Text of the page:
Director Penalty Notices
Have you received a Director Penalty Notice in the mail from the Australian Taxation Office (ATO)? If so, you are facing a very tough decision. You may have just 21 days to either:
- Pay the debt in the Notice
- Appoint a liquidator or administrator
- Decide to become personally liable for the debt
A companies structure is there to protect its director from liability in case of business debt or insolvency. This Notice effectively makes you decide between closing your company or putting yourself on the line to save it. This means you could potentially lose your family home or face bankruptcy.
What is an ATO Director Penalty Notice?
The ATO uses three common debt recovery methods. One of which is the Director Penalty Notice. They usually issue a Directors Penalty Notice if your company has an unpaid debt that is not on an ATO payment plan. The Notice can collect unpaid Pay-As-You-Go (PAYG), tax and superannuation liabilities of companies directly from directors. This means the directors are personally liable for these company debts.
How do you know if a Director Penalty Notice will be issued?
In short, you won’t know until it’s too late. But there are a few signs the ATO may issue one:
- Your company has an outstanding tax debt which is not on a payment plan. You may have also failed a number of prior payment plans.
- You are not engaging with the ATO to enter into a payment plan.
- Various warning letters have been issued to you such as a Notice of Intended Legal Action or a Firmer Action Warning letter.
If you’re in this situation, it’s important to update the directors’ personal addresses with Australian Securities and Investments Commission (ASIC). This is the address the ATO will use to issue a Director Penalty Notice, so you’ll want to ensure you receive it immediately.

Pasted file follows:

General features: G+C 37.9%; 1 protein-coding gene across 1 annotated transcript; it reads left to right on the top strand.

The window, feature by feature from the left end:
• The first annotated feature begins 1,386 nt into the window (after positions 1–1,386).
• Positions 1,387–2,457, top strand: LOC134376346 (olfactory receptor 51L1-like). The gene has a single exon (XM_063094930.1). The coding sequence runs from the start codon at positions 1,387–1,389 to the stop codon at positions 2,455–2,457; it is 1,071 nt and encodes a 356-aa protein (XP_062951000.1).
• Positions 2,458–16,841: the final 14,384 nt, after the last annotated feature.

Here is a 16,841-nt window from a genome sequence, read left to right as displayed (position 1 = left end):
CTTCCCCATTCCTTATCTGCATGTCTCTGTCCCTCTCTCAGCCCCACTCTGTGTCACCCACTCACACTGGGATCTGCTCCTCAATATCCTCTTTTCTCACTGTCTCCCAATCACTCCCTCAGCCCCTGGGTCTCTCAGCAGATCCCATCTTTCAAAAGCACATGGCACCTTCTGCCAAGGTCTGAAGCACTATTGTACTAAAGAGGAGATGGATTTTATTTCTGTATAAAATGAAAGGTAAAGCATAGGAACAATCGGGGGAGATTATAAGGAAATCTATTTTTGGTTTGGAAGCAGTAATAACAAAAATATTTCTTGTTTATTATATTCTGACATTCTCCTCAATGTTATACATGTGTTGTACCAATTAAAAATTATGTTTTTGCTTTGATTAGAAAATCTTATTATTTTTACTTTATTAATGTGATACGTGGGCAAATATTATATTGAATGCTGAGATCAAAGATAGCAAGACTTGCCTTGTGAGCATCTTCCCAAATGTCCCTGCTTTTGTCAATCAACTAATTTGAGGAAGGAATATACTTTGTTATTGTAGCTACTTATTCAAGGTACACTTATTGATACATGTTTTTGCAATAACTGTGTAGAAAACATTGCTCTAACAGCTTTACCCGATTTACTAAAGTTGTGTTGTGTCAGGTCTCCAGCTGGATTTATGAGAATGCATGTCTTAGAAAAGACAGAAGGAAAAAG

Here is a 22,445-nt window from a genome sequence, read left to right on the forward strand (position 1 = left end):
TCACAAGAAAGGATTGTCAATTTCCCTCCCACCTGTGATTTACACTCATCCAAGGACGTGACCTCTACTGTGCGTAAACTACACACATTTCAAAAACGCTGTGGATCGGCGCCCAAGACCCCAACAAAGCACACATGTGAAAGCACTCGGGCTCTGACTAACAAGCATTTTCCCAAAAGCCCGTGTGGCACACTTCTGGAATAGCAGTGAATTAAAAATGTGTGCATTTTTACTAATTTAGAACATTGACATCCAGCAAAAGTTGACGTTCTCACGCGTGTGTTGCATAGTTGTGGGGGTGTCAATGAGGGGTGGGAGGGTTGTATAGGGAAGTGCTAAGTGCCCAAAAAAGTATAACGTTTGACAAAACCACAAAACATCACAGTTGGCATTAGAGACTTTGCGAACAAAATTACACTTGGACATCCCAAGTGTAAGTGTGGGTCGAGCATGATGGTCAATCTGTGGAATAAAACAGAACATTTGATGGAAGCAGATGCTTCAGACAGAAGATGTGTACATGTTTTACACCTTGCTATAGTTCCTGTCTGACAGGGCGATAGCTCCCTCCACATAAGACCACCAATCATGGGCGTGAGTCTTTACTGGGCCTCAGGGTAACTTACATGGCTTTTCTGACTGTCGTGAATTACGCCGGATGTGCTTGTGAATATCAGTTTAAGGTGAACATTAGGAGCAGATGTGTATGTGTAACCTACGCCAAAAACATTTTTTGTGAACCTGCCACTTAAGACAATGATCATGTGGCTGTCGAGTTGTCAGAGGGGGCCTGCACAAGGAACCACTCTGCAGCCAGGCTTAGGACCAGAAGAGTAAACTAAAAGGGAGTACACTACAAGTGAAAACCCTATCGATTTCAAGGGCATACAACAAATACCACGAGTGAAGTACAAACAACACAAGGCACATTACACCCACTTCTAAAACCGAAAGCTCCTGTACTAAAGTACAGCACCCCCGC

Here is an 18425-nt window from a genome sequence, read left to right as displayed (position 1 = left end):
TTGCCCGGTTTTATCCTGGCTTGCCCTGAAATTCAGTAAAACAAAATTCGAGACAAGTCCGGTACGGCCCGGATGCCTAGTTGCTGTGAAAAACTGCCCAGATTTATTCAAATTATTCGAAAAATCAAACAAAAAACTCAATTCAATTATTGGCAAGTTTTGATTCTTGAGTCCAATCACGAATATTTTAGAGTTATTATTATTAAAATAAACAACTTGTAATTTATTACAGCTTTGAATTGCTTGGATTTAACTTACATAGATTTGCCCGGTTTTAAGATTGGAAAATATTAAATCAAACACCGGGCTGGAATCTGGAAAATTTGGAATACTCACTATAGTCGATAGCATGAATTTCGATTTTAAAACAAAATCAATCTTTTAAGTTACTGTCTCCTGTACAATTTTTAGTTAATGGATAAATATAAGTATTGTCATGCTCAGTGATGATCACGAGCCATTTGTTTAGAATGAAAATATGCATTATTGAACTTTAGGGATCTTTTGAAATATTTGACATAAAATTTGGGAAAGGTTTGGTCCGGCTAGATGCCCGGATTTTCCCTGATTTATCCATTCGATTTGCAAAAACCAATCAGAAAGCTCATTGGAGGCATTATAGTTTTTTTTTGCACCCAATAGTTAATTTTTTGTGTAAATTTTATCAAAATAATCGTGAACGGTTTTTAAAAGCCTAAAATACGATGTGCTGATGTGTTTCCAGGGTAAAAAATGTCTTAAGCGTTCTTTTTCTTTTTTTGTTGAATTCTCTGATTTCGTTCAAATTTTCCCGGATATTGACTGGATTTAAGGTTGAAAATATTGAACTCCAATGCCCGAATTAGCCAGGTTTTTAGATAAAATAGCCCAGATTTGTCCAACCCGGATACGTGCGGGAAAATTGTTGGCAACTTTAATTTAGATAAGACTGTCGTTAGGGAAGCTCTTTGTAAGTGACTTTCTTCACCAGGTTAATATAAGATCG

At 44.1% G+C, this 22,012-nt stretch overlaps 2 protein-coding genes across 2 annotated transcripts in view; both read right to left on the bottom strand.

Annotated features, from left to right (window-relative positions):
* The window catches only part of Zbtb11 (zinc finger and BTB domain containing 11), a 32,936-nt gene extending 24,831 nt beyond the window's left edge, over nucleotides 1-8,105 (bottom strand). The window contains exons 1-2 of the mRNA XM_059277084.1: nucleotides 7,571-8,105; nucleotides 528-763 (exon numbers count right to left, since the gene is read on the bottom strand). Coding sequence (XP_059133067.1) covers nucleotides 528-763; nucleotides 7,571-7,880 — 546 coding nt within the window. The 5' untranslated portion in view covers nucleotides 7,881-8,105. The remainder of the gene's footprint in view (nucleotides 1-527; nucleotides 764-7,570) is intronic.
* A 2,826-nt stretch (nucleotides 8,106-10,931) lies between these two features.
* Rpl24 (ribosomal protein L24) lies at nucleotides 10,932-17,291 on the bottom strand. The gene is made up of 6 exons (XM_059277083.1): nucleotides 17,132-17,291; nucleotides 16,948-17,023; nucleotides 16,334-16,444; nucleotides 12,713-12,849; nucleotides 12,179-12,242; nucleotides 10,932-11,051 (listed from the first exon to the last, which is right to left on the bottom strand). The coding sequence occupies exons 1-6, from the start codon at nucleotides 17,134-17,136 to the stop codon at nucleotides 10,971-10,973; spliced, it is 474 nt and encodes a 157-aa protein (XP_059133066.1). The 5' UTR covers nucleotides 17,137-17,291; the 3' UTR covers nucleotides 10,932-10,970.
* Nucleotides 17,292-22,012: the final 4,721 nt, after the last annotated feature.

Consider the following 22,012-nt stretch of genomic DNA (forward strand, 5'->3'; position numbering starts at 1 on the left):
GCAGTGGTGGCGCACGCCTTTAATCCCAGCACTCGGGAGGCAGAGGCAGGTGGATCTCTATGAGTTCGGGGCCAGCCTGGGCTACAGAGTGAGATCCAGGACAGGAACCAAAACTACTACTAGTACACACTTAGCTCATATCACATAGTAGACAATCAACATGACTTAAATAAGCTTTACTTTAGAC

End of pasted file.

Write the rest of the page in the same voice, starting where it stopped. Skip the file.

Which type of Director Penalty Notice have I received?
The ATO will issue one of two types of notice to you. A ’21-day’ Notice or a “Lockdown” notice. In short, the 21-day Notice allows the directors 21 days to avoid personal liability for the specified debts. The directors are automatically liable for the debts in the Lockdown Notice.
What determines which notice you will receive?
It all comes down to whether you have lodged your returns on time that relate to the unpaid debts.
|BAS, IAS SGC return lodged which has outstanding PAYG or Super debt||Type of notice you will receive||What it means for the director|
|On time or within three months of due dates||21 Day Notice||Director has 21 days to appoint an administrator or liquidator to avoid personal liability|
|After three months or not at all and ATO has raised assessment||Lockdown Notice||Director is automatically liable for company PAYG/SGC debts, even if liquidator appointed|
PAYG Tax debts are reported to the ATO on quarterly Business Activity Statements (“BAS”) and, if applicable, monthly Income Activity Statements (“IAS”). If your company can’t pay its employees’ superannuation each quarter, then it becomes payable to the ATO as Superannuation Guarantee Charge (“SGC”) and the company is required to lodge an SGC Statement.
21-day Director Penalty Notice
A 21-Day Notice will be issued when you have lodged your BAS, IAS and SGC Statement within three months of these documents’ due dates and these debts remain unpaid.
If you receive this type of Notice, you have 21 days from the date of the notice to exercise one of three options to avoid personal liability. The options are:
- Pay the debts;
- Place the company into voluntary administration; or
- Liquidate the company
A 21-day notice can be issued if ASIC has deregistered the company. So if your company has outstanding PAYG or SGC debts, it’s important to not let it be deregistered.
Lockdown Director Penalty Notice
A Lockdown Notice will be issued where the unpaid debts relate to BAS, IAS and SGC returns that have not been lodged within three months of their due dates, or at all.